"This is crazy," Kelley Phillips said while waiting more than 20 minutes to get a slice of pizza at concession stands behind home plate.
Aramark spokeswoman Kathleen Keenan said the company is assessing the situation and will add to its food and beverage inventory if necessary.
Fans crowd the Stadium-Armory Metro station after the home opener of the Washington Nationals on Thursday evening. The crowds for subsequent games are expected to be smaller, officials said.
(Kevin Clark -- The Washington Post)
"There will be lessons learned, and we will improve our service and move forward," she said. "We're ready for tomorrow. If there are shortages, they will be rectified."
Lew said one freight elevator that services the concession stands is slow and will be inspected. He also said contractors are examining the sound system to determine how to improve it so that fans throughout the building can hear the public address announcements clearly, though that could take several days to fix.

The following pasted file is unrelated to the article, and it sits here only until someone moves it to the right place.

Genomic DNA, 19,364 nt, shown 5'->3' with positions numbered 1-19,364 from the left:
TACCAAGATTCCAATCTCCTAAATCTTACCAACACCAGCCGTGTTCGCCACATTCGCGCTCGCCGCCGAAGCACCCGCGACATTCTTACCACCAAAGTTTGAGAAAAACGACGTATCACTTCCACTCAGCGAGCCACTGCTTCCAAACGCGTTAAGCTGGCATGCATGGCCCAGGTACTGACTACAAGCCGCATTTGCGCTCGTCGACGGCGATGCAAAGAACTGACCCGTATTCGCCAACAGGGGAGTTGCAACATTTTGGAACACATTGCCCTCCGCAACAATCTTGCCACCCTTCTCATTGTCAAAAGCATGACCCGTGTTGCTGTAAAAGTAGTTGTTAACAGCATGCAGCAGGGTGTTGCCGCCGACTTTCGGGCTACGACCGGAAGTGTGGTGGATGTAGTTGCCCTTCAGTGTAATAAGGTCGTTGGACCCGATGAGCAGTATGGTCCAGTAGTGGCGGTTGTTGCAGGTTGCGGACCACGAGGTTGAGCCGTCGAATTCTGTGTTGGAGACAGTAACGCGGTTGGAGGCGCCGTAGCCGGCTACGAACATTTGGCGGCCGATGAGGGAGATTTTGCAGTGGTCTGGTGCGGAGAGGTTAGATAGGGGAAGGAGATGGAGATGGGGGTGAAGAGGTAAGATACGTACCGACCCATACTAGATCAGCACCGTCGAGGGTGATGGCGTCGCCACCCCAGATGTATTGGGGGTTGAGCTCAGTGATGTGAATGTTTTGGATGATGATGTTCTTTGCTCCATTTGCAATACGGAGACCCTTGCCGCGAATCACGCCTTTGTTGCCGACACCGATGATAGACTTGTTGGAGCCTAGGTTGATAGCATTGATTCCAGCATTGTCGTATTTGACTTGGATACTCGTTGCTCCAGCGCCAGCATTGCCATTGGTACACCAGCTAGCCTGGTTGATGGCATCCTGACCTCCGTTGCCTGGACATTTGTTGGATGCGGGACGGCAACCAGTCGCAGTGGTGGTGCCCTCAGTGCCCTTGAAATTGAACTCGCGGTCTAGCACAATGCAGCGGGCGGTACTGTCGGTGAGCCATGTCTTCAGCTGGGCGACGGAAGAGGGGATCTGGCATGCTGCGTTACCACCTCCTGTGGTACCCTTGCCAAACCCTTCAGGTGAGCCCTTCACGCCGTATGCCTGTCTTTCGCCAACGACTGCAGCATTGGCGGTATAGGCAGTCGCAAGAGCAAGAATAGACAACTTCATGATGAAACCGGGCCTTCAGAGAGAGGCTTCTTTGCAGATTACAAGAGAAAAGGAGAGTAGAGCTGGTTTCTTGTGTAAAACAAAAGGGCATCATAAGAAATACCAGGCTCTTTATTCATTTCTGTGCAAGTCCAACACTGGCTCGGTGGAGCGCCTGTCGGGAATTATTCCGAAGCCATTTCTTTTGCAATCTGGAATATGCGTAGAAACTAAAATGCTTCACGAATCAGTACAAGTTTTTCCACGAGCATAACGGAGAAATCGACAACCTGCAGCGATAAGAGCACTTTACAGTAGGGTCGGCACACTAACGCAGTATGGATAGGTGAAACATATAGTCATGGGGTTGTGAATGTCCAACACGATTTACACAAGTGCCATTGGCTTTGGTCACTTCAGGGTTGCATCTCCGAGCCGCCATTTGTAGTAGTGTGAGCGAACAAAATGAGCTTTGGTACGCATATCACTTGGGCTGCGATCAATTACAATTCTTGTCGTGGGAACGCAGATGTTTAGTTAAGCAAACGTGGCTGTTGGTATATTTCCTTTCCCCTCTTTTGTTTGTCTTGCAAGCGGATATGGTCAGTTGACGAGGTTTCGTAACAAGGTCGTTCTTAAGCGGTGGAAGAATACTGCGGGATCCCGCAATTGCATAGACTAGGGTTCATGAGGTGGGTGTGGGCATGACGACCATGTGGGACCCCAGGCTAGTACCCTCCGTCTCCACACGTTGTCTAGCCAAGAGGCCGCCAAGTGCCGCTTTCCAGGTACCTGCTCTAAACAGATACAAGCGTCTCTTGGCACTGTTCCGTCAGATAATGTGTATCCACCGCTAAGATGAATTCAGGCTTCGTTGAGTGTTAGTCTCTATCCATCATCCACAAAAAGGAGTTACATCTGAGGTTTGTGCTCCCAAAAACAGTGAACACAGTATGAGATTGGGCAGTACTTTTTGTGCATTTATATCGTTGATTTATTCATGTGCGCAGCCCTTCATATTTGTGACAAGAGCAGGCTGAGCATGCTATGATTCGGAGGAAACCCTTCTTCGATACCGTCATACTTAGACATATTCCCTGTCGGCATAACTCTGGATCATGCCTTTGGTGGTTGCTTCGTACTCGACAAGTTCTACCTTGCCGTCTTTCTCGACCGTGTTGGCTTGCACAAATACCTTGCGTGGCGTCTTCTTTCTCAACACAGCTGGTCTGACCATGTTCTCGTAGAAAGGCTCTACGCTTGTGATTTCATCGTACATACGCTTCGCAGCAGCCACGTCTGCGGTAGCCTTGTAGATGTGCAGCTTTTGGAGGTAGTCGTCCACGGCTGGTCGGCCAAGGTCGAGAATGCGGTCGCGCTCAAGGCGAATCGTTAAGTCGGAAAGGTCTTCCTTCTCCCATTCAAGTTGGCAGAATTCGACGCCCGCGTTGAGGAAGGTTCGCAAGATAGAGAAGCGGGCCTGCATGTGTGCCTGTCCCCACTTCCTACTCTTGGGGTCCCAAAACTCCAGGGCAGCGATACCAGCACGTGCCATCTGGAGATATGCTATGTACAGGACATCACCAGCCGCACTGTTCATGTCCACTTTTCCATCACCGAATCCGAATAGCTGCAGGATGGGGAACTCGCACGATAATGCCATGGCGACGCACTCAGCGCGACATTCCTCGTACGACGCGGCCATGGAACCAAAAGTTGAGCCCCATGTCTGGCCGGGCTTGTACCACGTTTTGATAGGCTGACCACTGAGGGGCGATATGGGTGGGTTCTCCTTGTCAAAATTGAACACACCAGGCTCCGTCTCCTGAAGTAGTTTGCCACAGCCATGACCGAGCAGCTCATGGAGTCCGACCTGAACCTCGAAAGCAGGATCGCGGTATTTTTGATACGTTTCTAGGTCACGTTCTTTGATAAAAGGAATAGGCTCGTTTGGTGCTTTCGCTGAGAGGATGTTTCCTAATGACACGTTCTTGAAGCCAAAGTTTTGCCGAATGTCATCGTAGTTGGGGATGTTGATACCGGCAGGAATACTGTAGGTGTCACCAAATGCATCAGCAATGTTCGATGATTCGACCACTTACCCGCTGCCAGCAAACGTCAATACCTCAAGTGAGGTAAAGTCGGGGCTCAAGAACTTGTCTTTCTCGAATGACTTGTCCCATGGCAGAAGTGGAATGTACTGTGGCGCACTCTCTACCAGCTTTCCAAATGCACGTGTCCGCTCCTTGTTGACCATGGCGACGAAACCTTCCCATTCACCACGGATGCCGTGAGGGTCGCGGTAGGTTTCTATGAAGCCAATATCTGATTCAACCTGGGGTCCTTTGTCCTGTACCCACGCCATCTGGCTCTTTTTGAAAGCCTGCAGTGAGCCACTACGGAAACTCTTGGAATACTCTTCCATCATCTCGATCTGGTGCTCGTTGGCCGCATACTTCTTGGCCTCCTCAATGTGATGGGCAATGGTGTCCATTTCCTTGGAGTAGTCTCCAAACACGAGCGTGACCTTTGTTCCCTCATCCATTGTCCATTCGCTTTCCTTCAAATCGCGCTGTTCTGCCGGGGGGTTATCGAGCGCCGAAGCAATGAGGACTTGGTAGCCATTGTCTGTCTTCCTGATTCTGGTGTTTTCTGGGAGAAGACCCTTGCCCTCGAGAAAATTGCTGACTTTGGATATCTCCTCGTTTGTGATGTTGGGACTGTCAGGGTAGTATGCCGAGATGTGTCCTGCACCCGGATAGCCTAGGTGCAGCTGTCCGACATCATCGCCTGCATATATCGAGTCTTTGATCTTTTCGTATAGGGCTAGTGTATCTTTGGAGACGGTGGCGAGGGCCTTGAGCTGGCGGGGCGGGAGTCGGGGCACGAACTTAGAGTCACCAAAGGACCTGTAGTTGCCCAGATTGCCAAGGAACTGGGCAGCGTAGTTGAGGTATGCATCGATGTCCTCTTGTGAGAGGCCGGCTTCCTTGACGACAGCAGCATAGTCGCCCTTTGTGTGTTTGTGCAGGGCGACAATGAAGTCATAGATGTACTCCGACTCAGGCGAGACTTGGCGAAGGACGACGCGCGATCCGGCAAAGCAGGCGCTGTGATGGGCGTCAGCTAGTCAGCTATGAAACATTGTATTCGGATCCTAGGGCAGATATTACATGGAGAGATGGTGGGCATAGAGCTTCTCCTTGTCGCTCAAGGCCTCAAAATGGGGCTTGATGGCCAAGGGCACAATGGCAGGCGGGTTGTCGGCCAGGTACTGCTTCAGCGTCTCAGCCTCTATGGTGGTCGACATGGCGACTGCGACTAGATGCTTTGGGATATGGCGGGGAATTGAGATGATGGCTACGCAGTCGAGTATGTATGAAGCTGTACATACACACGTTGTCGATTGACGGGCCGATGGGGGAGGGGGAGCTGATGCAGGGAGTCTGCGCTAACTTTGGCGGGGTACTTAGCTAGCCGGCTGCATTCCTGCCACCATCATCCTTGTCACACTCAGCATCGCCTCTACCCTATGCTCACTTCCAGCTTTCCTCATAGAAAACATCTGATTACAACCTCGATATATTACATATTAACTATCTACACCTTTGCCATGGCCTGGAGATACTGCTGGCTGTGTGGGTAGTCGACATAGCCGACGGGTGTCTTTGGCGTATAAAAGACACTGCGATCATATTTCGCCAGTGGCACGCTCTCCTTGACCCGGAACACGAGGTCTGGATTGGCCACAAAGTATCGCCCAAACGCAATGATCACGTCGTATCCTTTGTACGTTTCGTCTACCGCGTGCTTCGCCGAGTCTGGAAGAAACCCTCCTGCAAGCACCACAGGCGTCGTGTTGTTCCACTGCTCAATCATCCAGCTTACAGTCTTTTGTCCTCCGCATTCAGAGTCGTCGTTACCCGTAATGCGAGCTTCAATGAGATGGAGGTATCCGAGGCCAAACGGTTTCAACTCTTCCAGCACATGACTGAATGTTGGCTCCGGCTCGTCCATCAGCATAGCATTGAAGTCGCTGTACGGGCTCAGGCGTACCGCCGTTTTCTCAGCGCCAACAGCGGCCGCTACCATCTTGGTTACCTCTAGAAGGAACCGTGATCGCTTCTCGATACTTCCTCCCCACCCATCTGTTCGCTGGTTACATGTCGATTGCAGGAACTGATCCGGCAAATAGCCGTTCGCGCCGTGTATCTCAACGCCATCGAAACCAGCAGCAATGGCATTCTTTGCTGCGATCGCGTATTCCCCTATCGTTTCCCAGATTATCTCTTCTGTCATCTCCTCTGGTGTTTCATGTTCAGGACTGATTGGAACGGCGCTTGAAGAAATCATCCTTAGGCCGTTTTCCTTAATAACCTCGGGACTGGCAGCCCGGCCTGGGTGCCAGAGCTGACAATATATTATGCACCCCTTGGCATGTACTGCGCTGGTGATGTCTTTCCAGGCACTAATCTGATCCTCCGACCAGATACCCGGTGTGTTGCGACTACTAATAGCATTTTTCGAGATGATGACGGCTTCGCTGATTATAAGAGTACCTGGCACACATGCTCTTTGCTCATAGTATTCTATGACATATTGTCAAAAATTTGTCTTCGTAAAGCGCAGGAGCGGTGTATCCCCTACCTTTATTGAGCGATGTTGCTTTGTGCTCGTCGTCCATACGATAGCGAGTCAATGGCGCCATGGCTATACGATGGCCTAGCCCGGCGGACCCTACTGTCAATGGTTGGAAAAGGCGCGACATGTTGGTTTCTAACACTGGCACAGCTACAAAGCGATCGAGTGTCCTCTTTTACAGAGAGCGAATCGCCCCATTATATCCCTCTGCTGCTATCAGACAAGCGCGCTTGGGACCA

Some problems were complete head-scratchers. One fan, Paul Moorehead, who owns four season tickets, arrived at the game to find that one of his seats in Section 321 had been removed to allow a television camera to shoot the action.
"I'm a big fan," Moorehead said yesterday. "I didn't want to be a pain, but I told them, 'This seat doesn't exist at all.' There were bolts in the wall as if a seat had been there, but they were kind of rusty."
Sports commission and team officials said they would check into Moorehead's situation.
Even Mayor Anthony A. Williams (D) didn't escape the glitches. Food ran out at the VIP reception he was hosting. Lew asked a caterer what the problem was and was told that the sponsor of the event had set a price limit.
However, unlike the general public, the mayor didn't have to wait long for a solution.
"I showed them my name card and asked if they could just charge it to us," Lew said. "They brought more food."
Staff writer Clarence Williams contributed to this report.